‘Ruby,’ Mat Kerekes’ sophomore album, brilliantly looks into the casual pains of life from an insightful, optimistic perspective.
Stream: ‘Ruby’ – Mat Kerekes
Twenty-five year-old Mat Kerekes is most known for the unforgiving wrath of post-hardcore/emo Toledo band Citizen. However, his solo album Luna & the Wild Blue Everything debuted in 2016, and has since been revered as a gorgeous, evocative embodiment of tender and raw emotion. The blue moon, dog, and child became a symbol of all of that — of the fragility in “Riding In Your Car,” the sincerity in “…For Anyone,” and the catharsis in “The Clubs / The People’s Attention.”
The release of Ruby (out now) has been largely anticipated, with fans awaiting something with the same, if not more, untrammelled passion intertwined with intimacy. Now, as the album comes to life, it’s safe to say that Kerekes did not hesitate to pour himself entirely into Ruby.
From the tender nature of his solo work to the vicious sound of Citizen, Kerekes has a steadfast affinity for tragedy. He often plays with dejected ideas such as the loss of innocence, the decaying of love, the burden of regret, the pain in missing someone, or the weight of mortality. His solo albums seem to vivify these situations, production-like. Ruby is as much of a story as it is an album.
The opening track, which is also the title track, “Ruby” welcomes us with an upbeat melody that holds a downhearted story of mortality. The repetition of “All my years keep slipping away” paints the picture of the all-powerful tidal wave of time, sweeping everyone up, pulling them along, bringing them far from the start, yet the sound is nowhere near as dark or tumultuous.
Kerekes’ calmness is a sign of acceptance, and that could be what lies at the heart of Ruby. A similar lyric appears in “Diamonds,” one of the catchiest tracks by Kerekes, that goes, “Years have been stolen living on the inside.” There’s something even more troubling about years being stolen as opposed to slipping away, but the song is not angry, it’s actually more of a feel-good anthem for dancing and celebrating. It’s unexpected, especially with Kerekes’s inclination to anger in Citizen, but Ruby manifests a new level of tender energy — it is comfortingly optimistic, parading through the struggles of life.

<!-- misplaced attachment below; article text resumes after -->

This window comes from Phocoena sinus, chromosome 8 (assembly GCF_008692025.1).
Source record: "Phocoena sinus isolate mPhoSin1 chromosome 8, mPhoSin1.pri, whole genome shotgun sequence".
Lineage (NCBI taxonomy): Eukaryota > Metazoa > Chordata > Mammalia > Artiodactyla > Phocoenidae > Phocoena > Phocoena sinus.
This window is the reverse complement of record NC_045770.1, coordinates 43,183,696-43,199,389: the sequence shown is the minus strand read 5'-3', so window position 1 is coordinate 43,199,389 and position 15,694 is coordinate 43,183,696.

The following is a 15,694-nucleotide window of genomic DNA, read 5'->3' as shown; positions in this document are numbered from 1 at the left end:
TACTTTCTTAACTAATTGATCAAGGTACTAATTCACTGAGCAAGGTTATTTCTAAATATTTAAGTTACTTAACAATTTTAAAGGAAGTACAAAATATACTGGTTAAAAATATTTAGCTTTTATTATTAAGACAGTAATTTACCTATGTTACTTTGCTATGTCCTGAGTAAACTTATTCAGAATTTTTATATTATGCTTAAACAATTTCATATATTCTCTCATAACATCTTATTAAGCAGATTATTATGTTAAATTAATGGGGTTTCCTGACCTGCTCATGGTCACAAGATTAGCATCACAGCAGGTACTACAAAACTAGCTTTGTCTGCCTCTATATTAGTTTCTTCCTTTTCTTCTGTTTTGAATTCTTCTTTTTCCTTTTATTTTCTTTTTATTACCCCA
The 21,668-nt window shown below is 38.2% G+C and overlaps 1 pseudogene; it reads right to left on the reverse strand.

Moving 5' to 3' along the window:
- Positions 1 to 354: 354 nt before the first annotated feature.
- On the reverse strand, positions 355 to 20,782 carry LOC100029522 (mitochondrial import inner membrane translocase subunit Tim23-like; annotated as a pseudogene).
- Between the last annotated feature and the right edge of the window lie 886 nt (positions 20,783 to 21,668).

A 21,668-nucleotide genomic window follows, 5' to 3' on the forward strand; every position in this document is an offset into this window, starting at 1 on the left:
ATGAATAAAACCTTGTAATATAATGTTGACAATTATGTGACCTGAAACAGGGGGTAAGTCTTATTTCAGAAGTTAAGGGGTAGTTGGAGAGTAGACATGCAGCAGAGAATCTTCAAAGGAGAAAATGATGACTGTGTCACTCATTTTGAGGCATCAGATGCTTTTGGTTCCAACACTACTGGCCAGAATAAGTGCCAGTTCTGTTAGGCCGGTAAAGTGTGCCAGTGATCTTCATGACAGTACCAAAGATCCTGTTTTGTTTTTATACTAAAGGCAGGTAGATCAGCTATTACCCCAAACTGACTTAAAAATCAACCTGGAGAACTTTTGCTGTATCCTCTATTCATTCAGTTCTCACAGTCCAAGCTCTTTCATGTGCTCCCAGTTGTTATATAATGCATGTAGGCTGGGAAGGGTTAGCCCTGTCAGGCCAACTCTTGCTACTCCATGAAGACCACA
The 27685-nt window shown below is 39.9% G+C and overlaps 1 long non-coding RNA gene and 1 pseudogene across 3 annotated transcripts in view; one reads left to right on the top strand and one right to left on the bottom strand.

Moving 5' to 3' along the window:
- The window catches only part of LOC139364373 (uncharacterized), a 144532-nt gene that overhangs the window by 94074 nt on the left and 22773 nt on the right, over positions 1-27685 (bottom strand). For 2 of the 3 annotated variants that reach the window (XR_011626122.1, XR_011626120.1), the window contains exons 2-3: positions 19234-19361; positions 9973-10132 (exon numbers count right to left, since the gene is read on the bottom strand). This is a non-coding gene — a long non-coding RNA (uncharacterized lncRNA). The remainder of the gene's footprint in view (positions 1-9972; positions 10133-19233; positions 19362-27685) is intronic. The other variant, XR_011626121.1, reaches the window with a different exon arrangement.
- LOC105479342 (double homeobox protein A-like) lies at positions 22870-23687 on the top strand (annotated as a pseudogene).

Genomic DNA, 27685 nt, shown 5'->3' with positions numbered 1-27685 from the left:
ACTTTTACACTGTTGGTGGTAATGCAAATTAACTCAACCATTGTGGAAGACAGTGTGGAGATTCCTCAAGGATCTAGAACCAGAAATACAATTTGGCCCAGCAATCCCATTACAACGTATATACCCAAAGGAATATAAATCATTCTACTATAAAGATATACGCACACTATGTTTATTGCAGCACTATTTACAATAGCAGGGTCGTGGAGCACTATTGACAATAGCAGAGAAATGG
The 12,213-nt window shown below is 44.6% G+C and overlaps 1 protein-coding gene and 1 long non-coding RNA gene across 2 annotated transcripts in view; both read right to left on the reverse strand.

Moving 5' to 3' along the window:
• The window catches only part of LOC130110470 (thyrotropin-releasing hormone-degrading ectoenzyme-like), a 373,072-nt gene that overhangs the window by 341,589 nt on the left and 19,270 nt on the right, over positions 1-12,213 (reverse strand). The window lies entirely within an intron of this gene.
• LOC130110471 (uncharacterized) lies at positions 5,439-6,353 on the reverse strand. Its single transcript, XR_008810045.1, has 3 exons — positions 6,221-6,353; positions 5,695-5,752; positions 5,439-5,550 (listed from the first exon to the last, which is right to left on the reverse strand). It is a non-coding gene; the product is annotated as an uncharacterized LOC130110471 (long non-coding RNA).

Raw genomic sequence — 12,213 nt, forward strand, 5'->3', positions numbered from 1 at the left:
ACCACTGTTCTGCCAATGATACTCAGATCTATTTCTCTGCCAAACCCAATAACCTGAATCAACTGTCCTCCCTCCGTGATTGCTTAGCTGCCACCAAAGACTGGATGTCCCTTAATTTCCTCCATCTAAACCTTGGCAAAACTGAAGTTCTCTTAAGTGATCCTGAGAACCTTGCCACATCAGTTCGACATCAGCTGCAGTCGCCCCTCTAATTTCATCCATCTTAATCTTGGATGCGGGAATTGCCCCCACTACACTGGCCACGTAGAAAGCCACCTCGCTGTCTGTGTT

The ending line in “Diamonds” says enough about this optimism: “Donʼt you notice diamonds in the midst of everything? / It gets lonely living on the inside.” Diamonds are the consistent image, persisting through the times of alienation. It’s ambiguous, but it lends a glow that shines in all the darkness. That is essentially Ruby as a whole: Illuminating the unseen, dark things, making them seem a lot lighter than they actually are.
“Hawthorne” effectively portrays this illumination and optimism, especially with its dynamics wreaking havoc, and a memorable scene being illustrated: “I saw you dancing in the storm with both hands up / You didn’t care at all.” It is this attitude that is admired throughout Ruby, this carefree reaction to chaos that ultimately makes the chaos more bearable. A lot of Ruby is focused on this uncaring response, from “You don’t care if they like you or not / You just pretend like you do,” in “Welcome To Crystal Cres” to “The people bow for you / Their bodies shatter at your feet / You just don’t care, you think nothing of it,” in “Spider Silk.”
Kerekes seems deeply affected by others being unaffected, and it seems almost noble to him. He wants to hear about pain, such as on “An Ode,” asking, “Do you ever miss it? / The destruction of your innocence,” and “Do you ever miss it? / The things you loved when you were a kid / Do you ever miss it? / Your parent’s love that spread too thin.” He is the voice inquiring into one’s pent-up sadness. He recognizes the miniscule agonies — like friends from the past growing older and places from the past no longer existing — and it all contributes to his sense of mourning.
But it is not for himself; he is merely looking into the life of another, and witnessing their pain. Like in “Diamonds,” when he laments the “stranger” who is “living on the inside,” it seems as if, throughout Ruby, he is the observer on the outside looking in. He is the omniscient narrator in the stories of strangers, old friends, lovers, characters. The scene he sets in all of these storylines are vivid and beautiful, from sleepwalking in Babylon to laying underneath a Hawthorne tree.
It all seems to be embedded in nature, exploring the depths of the Earth while exploring the depths of human emotion. The most impactful result of Ruby is rooting the listener into this dynamic, conflicting world, and magically making them nostalgic to be there – and then making them never want to leave.
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